Friday, May 8, 2009

The Life After

by Philip Gourevitch

My understanding of the events commonly referred to as the Rwandan genocide that took place fifteen years ago is almost exclusively the result of Philip Gourevitch's articles that began appearing in the New Yorker following the end of those days, and the ushering in of some form of order in that small African nation.

His writing was so vivid and the events he displayed so horrifying, yet at the same time such testaments to mankind's ability to endure, that I also read his book, "We Wish to Inform You That Tomorrow We Will Be Killed With Our Families," a truly amazing piece of history and reporting.

In this article, Gourevitch has returned after an absence of many years, to Rwanda to mark the 15th anniversary of the genocide. While he has the opportunity to interview the president, Paul Kagame, he does not make politics the focus of his piece. He manages, in a small amount of space, to convey a full sense of the political and social challenges being faced in the country, as well as the remarkable success the Rwandan people have created in rebuilding.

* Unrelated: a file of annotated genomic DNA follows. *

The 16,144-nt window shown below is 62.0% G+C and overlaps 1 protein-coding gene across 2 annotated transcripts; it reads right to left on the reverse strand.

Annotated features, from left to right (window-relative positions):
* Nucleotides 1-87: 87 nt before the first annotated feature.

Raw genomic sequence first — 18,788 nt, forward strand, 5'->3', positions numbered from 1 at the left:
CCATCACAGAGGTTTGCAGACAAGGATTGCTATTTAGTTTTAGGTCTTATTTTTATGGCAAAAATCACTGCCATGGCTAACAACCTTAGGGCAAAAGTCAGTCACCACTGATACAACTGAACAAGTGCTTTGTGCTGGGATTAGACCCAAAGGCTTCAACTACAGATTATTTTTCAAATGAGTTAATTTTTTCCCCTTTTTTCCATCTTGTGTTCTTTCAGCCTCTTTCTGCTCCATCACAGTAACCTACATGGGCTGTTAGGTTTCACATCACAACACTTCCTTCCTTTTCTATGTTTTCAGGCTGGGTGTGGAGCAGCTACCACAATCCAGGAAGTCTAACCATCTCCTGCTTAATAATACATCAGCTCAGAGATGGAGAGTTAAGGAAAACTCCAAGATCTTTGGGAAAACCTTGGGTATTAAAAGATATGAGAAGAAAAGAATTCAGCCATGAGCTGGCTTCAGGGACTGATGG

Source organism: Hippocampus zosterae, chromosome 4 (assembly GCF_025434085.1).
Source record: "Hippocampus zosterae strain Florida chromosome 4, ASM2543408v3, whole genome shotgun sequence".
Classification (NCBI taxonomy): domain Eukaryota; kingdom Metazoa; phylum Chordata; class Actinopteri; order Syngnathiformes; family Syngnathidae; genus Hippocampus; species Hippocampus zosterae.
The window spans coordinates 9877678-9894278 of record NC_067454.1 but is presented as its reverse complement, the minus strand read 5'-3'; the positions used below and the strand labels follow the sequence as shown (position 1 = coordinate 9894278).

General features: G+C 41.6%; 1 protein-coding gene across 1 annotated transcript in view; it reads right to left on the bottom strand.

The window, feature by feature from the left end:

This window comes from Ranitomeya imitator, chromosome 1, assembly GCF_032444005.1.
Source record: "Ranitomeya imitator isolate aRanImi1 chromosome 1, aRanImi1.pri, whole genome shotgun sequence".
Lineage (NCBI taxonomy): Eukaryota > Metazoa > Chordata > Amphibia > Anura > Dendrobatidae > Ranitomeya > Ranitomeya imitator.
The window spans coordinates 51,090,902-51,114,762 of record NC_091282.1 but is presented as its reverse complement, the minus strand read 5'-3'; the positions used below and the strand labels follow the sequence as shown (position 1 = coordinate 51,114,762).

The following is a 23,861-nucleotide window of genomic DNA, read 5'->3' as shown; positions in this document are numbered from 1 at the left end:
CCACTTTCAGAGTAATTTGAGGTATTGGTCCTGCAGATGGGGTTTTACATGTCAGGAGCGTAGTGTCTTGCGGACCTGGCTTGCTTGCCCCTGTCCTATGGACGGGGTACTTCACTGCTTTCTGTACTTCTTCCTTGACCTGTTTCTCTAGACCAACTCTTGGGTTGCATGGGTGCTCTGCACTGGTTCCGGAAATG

He tracks down both victims and genocidaires that he interviewed in his previous visits, and shows that the gacaca courts (the Rwandan version of Truth and Reconciliation) have managed to please almost no one, which is in itself, the proper position for the people to be in.

He also explains the current situation with regards to rebel groups still active in DR Congo, and discusses the challenge of convincing rebels to give up their fight and return to their homeland and reintegrate into society.

It has been a while since there has been an article of such force in the New Yorker.

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